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Pioneer Editorial: South shore development can benefit businesses, city

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The development of the south shore along Lake Bemidji has been a hot topic of late.

And it always seems to generate some buzz.

First, there was news there would be a new apartment building planned for the south shore. The Grand Forks-based developer says it plans to build 50 to 60 units and that the mix of efficiency, two- and three-bedroom units would appeal to young professionals and families.

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Second, there was the buzz, and we do mean buZZ, when longtime, popular eatery Zorbaz on the Lake came back to pitch a plan to open a location in Bemidji. This is the second time Zorbaz has floated the idea of opening a lakeside restaurant. The first attempt several years back was thwarted, in part, because of the then 1 a.m. bar closing time. This plan failed simply because of money.

The city, having purchased some south shore land and paying for it with bonds, needs to get a decent return on investment to cover those bonds. But like any real estate move, you can fall victim to the market. If there's no interest in the land, the price drops. Zorbaz is a smart company and has added strategic locations over the years in resort/tourism towns just like Bemidji. Seems like a perfect marriage. But, Zorbaz' offer and timeline for payment for the land wasn't near what city leaders wanted, so the deal fell through.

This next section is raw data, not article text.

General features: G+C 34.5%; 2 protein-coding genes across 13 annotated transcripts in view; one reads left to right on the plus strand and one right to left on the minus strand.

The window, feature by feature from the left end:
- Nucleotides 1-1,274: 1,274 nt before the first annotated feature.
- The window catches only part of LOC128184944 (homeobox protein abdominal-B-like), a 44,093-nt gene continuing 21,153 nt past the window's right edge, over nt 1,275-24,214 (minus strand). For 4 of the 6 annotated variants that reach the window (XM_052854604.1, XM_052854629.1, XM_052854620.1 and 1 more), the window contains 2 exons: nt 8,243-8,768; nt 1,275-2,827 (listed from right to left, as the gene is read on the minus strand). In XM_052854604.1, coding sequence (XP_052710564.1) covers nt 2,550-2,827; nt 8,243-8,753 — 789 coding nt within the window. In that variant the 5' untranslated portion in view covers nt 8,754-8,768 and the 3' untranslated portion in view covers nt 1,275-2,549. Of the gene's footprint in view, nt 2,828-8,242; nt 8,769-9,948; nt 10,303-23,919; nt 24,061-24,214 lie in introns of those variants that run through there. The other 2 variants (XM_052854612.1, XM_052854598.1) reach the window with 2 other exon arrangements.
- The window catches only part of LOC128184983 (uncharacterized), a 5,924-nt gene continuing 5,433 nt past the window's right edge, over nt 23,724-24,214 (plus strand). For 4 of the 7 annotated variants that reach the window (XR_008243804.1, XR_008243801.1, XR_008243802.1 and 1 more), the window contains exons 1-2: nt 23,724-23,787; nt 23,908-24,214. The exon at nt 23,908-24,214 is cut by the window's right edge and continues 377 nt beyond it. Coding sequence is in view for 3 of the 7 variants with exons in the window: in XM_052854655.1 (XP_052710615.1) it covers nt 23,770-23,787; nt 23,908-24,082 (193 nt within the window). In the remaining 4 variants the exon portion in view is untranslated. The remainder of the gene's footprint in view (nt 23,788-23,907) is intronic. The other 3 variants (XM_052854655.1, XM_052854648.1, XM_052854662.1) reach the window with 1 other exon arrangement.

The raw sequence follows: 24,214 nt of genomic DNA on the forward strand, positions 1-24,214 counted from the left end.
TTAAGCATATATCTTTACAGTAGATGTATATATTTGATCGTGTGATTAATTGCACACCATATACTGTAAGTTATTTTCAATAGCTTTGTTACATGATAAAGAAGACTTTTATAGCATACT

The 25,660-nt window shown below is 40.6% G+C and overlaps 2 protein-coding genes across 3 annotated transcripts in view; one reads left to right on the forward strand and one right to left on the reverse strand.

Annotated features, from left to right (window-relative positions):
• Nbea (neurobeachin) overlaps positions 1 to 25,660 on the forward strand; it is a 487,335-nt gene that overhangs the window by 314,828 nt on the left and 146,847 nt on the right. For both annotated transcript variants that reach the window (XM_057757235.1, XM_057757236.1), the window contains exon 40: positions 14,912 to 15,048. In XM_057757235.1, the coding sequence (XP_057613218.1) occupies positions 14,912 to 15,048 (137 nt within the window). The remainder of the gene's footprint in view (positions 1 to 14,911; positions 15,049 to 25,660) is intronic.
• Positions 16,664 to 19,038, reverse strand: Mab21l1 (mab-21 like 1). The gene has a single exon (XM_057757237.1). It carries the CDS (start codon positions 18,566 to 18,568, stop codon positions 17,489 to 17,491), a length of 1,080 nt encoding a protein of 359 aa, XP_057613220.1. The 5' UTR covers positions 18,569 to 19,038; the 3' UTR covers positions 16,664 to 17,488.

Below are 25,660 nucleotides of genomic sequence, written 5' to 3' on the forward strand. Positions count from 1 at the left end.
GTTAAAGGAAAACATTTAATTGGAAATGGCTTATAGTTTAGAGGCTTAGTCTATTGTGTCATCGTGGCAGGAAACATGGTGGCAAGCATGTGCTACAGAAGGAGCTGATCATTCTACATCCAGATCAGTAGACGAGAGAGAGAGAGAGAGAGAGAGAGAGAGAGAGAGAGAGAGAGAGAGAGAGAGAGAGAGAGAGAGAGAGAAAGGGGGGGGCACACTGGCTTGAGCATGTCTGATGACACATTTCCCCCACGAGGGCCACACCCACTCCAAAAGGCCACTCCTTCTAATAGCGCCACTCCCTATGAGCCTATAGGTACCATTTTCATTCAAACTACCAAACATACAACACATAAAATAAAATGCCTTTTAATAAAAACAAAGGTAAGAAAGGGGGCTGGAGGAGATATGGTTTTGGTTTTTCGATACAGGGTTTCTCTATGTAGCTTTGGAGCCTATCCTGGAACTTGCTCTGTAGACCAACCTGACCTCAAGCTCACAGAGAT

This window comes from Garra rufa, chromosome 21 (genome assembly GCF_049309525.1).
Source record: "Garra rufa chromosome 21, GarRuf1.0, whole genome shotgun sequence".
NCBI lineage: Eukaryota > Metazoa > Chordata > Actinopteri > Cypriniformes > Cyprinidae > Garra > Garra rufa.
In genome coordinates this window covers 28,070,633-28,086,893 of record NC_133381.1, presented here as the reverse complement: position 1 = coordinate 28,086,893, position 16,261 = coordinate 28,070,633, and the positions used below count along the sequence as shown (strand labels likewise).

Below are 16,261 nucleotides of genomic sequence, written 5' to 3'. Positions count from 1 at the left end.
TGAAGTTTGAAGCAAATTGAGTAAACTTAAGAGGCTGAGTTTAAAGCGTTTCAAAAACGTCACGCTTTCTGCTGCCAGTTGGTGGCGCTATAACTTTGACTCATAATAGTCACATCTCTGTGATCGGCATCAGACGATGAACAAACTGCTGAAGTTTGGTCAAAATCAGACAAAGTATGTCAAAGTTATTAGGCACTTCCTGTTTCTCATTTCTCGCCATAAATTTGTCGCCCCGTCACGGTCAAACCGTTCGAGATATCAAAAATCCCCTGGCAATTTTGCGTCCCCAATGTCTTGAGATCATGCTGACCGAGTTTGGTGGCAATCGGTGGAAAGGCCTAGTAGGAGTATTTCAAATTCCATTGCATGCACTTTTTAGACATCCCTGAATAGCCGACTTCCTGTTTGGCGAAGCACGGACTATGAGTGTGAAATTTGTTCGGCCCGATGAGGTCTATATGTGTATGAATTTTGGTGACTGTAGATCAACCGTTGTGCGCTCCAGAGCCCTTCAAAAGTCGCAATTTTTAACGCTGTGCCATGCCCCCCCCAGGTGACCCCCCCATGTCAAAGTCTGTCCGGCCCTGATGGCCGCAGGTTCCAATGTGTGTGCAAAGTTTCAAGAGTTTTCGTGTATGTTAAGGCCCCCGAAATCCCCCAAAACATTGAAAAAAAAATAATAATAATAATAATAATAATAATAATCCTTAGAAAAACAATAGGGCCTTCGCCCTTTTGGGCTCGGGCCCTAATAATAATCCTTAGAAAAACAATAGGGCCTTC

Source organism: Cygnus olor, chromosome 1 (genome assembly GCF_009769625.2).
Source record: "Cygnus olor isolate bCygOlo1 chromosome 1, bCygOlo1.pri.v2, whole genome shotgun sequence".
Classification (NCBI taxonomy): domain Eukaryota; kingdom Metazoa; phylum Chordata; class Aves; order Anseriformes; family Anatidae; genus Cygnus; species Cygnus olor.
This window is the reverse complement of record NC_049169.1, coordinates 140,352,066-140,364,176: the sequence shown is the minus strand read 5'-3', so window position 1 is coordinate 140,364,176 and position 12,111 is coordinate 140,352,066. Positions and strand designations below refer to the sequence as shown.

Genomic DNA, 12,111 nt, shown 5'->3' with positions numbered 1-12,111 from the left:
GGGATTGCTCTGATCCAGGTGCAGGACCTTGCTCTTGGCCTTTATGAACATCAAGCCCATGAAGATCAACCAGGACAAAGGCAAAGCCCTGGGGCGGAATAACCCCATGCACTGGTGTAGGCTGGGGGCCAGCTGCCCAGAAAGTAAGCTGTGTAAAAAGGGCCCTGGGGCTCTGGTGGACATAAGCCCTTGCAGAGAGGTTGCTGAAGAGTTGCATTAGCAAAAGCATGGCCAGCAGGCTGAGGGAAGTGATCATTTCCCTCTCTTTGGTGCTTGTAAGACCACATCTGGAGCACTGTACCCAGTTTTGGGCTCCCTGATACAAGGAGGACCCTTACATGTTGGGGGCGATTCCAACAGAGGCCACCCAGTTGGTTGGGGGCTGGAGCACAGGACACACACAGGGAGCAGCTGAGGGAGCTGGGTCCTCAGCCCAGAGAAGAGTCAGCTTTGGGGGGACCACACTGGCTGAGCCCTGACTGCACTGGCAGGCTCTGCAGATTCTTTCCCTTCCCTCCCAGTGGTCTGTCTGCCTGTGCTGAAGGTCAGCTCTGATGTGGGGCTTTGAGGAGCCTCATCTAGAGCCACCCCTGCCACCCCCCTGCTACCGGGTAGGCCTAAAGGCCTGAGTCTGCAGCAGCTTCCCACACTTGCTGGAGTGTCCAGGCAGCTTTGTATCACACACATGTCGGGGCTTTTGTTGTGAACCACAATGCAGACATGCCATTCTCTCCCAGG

In this case, both sides did what's expected: Zorbaz wanted to test the market and see where Bemidji was at in terms of its need sell the land. And the city did the right thing by protecting its investment and not simply unloading for a cheap price with the hope something else pays off in the future. Is Zorbaz the catalyst for south shore development, and therefore, in line for a less-costly, deferred land deal? Possibly, but the city is right in protecting its investment.

Third, and another possible catalyst for south shore development, is the new Country Inn & Suites expected to be built adjacent to the Sanford Center. Landing a connected hotel to the Sanford Center is a big boon, allowing the center to better compete in the conferences, trade shows, etc., market. The concert industry has been fickle for well over the past decade, so event centers need to make their hay with the "meat and potatoes" type of events, such as conferences and gatherings for state and regional groups.

A similar situation arose in Grand Forks a few years back with the city-owned Alerus Center. After opening with a splash with several high-profile shows, the center eventually hit a rut, which was a drain on the center's, and ultimately, the city's finances. But after the city and the local economic development group worked out a deal to bring a Canad Inns hotel connected to the Alerus, the center began to rebound, attracting new events. That, in turn, led to more interest in the surrounding property. Now, several additional hotels, as well as retail businesses and office space, are located around the Alerus Center.

That old real estate adage is playing out: location, location, location. And the city of Bemidji should be ready to benefit.

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